February 17, 2010

JBB EXCLUSIVE: Interview With Kristofer McNeeley!

February 17th, 2010

Kristofer McNeeley
Kristofer McNeeley

We were in for a marvelous surprise at JERSEY BOYS Las Vegas last month–seeing Kristofer McNeeley stepping in as “Tommy DeVito,” who was fantastic in the role! Kristofer was our very first Vegas JBB EXCLUSIVE Interview back in the fall of 2008 and we are thrilled to have the opportunity to catch up with him again! Kristofer talks about the excitement of being in JB for so long; how he keeps his “Hank” tracks so fresh after all this time; his upcoming week (Feb. 22-28) of playing role of Tommy DeVito; and some other BIG news!

JBB: Great to see you, Kristofer! What’s been going on?

Kristofer McNeeley: It’s always great to sit down with you, Susie. And all is fantastic in our little world – thank you for asking! Vegas is treating us very well, both professionally and personally. We’re working hard to keep the show in top form and refine what we do each night while my wife, Ali Spuck, is busy starring in her own Cabaret Show, Here I AM, Sundays at the Liberace Museum and producing VS. A Rock Cabaret…AND the biggest news of all – we’re welcoming our first child, a baby girl, into our family this June! Life is very busy, to say the least but we’re having an amazing time.

JBB: Congratulations to you and Ali, Kristofer! That’s fantastic news that you’ll be having your own little rockin’ ‘Angel’ soon! It must be an incredibly exciting time for both you & Ali right now. Are you counting down to becoming a dad?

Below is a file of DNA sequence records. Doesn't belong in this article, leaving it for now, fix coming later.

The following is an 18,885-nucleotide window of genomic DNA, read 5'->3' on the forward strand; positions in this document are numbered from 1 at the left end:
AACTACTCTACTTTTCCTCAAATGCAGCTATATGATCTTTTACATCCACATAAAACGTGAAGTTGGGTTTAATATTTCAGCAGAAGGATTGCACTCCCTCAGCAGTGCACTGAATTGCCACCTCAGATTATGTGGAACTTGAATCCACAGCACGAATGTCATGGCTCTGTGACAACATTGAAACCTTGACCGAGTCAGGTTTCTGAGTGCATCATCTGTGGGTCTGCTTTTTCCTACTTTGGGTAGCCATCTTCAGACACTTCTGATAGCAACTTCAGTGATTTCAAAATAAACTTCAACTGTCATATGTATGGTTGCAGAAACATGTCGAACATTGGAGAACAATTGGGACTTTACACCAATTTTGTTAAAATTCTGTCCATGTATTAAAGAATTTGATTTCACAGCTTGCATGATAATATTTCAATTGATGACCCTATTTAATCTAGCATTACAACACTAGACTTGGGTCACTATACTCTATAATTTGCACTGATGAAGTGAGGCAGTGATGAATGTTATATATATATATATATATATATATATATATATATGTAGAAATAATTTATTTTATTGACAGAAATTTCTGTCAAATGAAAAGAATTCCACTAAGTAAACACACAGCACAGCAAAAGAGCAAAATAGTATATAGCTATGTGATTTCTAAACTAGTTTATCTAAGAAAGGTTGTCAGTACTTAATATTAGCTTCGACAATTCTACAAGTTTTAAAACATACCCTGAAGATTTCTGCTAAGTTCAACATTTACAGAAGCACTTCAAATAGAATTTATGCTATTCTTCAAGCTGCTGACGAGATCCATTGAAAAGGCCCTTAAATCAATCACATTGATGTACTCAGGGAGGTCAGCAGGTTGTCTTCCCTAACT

KM: Thank you! I’m counting the days, hours, minutes. Already finding myself awake early in the morning after just a few hours sleep with lists of things I want to do. I suppose that’s instinct kicking in and preparing me, although it all seems pretty surreal right now. I am definitely grateful for the nine months to wrap my mind around the idea of being a dad. My wife doesn’t really have that luxury. Life has already become so different for her – in an amazing way. I could never go through the changes and sacrifices she is experiencing with such grace and patience.

JBB: So, you’ve been a member of the JERSEY BOYS company now for over two years—playing Hank and so many other characters. How have Hank and all of your other characters evolved since the early days in the show?

KM: I would say the characters I brought to the stage when we opened in San Francisco in November 2007 are, at the core, the same. However, during any given performance they take on different colors – depending on the audience, who is on in the scene that night opposite me, where I am physically and mentally. Most are subtle differences that perhaps only people like you who have seen the show multiple times would notice.

As an actor, my primary responsibility is to the material – to tell the story as the author and composer intended. I would say in two years, I feel much more solid as a storyteller in each of the roles – and the slight variations in each show just keep the moments fresh and more interesting to play and hopefully to watch.